In 1965 Macmillan & Co. published Claude Brown’s street-tough classic, Manchild In the Promised Land. Though Claude Brown grew up among Harlem hoodlums, he was able to turn his life around and complete a memoir about his troubled NYC youth in upper Manhattan. The book was discovered in the slush pile by an astute NYC editor and eventually went on to sell four million copies and was also translated into 14 languages. At time of publication Mr. Brown was working as a mail carrier, but would begin a lecturing career that lasted a lifetime once the book became successful. Claude Brown also introduced Toni Morrison to his editor, who also became a major catalyst with her literary success.
Trying To Get A Handle On Today’s Literary Scene
Things are definitely changing today. Books are still being printed and read, but the onset of ebooks has definitely leveled the playing field somewhat. Many of the old authors despise the new format. One of the most notables was the late Ray Bradbury, who recently said this about ebooks:
“Those aren’t books. You can’t hold a computer in your hand like you can a book. A computer does not smell. There are two perfumes to a book. If a book is new, it smells great. If a book is old, it smells even better. It smells like ancient Egypt. A book has got to smell.”
Despite these words, Mr. Bradbury succumbed to the evils of ebooks before he passed away. However, writers facing the challenge of first-time publication are presented with a whole set of different problems than Ray Bradbury, when he first came of age as a author at the end of WWII. Since mainline publishers are more and more interested in mass market genre titles and less so in literary fiction, contemporary authors cannot necessarily rely on the proverbial slush pile for their success, even though it is still a viable option for some. Instead networking, visibility on social networks, blogging, self-publishing and plain old perseverance all play an important part in getting the story out.
P.S. Thanks goes out to Alan Rinzler at The Book Deal for the inspiration for this blog. Alan is the editor who discovered Claude Brown and was consequently introduced to Toni Morrison, who went on to receive a Nobel Prize in Literature.
Overview In the very near future a group of writers, calling themselves Authors United, will place an ad in the NY Times addressing the dispute between Amazon and Hachette, Beware folks, for this little episode is about to get a whole bunch bigger. I’m not quite sure when the ad will appear, but you can bet your bottom dollar, that when it does, stakes will be raised dramatically on both sides. In the mean time here’s a short list of literary personalities and author organizations that are sounding off on the issue in question.
Amazon is the giant online retailer that sells anything from computers and cell phones to baby dolls. Currently, they are locked in a debate with Hachette over the prices of ebooks that are published by Hachette and sold by Amazon. Basically, Amazon wants lower retail prices, while Hachette doesn’t.
Douglas Preston is a popular horror and techno-thriller author, who has organized writers in support of Hachette in their feud with Amazon.
Stephen Colbert Stephen Colbert is the host of the Colbert Report, a popular program of political satire on Comedy Central (and successful Hachette author). Stephen has also been selected by CBS to replace Dave Letterman as host of the Late Show, when David retires next year. Colbert jumped into this debate big time, (aided by Native American author Sherman Alexie) by symbolically giving Amazon the finger, not once, but twice on the Colbert Report.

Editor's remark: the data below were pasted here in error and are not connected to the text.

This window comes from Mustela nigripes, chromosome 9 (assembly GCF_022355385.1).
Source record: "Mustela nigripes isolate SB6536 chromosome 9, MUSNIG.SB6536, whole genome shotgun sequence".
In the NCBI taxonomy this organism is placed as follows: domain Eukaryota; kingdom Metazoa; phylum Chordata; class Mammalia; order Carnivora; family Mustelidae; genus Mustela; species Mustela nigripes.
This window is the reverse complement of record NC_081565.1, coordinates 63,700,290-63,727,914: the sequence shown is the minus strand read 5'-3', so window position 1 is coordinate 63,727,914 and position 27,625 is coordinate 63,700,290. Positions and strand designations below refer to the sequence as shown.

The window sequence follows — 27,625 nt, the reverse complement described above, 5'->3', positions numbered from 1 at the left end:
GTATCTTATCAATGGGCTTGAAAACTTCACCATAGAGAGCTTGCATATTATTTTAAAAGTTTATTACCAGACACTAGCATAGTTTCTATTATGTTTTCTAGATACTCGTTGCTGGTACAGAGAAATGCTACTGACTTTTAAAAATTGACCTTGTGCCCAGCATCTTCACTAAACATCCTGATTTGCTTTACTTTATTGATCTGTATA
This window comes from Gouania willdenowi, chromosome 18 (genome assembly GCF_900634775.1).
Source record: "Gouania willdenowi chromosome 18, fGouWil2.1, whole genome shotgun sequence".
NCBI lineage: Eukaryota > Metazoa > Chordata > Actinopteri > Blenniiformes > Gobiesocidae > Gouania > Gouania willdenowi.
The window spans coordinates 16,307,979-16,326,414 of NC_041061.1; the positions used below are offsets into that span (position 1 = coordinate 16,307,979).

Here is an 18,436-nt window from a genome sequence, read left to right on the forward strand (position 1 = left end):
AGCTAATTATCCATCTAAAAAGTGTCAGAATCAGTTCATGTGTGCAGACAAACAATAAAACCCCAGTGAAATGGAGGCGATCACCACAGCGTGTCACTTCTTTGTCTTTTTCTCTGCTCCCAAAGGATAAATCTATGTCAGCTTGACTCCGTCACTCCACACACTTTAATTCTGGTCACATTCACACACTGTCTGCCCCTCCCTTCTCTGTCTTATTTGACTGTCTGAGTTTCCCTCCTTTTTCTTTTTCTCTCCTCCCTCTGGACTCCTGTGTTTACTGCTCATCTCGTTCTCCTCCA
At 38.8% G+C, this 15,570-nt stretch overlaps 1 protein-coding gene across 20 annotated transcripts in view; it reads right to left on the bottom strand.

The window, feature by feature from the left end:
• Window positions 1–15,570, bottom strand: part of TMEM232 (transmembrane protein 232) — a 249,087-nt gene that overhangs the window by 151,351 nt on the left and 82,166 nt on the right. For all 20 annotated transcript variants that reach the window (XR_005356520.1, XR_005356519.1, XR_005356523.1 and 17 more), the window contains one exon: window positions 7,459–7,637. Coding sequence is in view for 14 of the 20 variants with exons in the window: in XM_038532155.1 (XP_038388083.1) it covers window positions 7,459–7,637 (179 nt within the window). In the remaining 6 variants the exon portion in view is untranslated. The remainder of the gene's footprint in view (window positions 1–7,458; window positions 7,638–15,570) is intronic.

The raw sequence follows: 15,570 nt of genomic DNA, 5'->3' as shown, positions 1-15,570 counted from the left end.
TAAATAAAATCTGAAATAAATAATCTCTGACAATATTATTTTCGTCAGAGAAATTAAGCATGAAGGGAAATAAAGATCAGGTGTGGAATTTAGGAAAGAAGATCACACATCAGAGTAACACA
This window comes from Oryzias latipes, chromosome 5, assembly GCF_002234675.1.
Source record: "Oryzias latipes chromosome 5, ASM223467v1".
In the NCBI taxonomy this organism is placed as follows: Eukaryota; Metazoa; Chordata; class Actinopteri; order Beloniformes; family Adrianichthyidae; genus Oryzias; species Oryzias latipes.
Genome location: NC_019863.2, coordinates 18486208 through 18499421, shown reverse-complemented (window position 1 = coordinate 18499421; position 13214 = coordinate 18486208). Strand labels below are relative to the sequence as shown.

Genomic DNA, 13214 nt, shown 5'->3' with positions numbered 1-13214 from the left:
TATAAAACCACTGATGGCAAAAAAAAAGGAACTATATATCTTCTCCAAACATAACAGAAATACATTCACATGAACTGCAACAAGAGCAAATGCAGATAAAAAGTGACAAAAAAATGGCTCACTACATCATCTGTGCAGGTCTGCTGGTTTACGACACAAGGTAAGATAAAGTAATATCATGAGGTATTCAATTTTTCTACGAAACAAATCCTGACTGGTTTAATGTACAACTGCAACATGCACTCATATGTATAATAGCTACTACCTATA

Authors United is an offshoot from an effort by Douglas Preston to get Amazon.com to help out authors during Amazon’s dispute with Hachette. In June (2014) Preston circulated a letter that was signed by several hundred writers that demanded that Jeff Bezos (CEO of Amazon) stop hurting authors during the company’s economic feud with the Big Five Publisher. Literary luminaries who have signed on with this group include James Patterson, Stephen King, Sandra Cisneros, J.K. Rowling and Lee Child. About 80 of these writers have come together and purchased a NY Times full page ad, supporting their position. The ad will probably appear in late July or early August of 2014. Just a run-through of the signees will show who is making big bucks in today’s literary world.
J.K. Rowling, author of the Harry Potter series, may be the one author, who has been most damaged by the literary stand-off. That is because her new Hachette release, Silkworm, has fallen right in the middle of this debate, causing a serious decline in online sales and orders.
The Authors Guild is a literary organization with 18,000 members that tends to support Big Five or Legacy published authors. This group along with SFWA (Science Fiction and Fantasy Writers of America), The Tony Hillerman’s Writers Conference and the Ansel Adams Publishing Rights Trust have supported the Hatchette position.
Not everyone in the writing community supports the Big Five publisher, Hachette. In fact, most writers, who have had any kind of online success with ebooks tend to favor Amazon. That’s because Amazon sell ebooks (lots of them in fact) and pays its authors a high royalty. Highly visible among this group is JA Konrath a mystery and crime writer, who has seen his sales soar, as an ebook writer. Interested parties can follow the debate through Joe’s eyes at A Newbie’s Guide to Publishing.
Hugh Howey If you haven’t heard of Hugh Howey, then the best way to describe this writer might be as the James Patterson of electronic authorship. And not surprisingly he has been a staunch defender of self-publishing ebooks with Amazon or other online venues. Recently, Hugh wrote and self-published a short story called Wool. This sci-fi tale has morphed into a successful screenplay, online book and series, making the writer a very wealthy man in the process.
If you think the financially affluent writing community is really sticking it to the struggling, under-published author (like I do), you might want to hang onto your horses for a minute or two. For Amazon has just released another publishing bombshell on the literary world. This juggernaut is called Kindle Unlimited and though it’s a bit too soon to know for sure, this Amazon project could turn into the “Netflix” for ebooks…….not a great scenario for mid-list and low-list authors.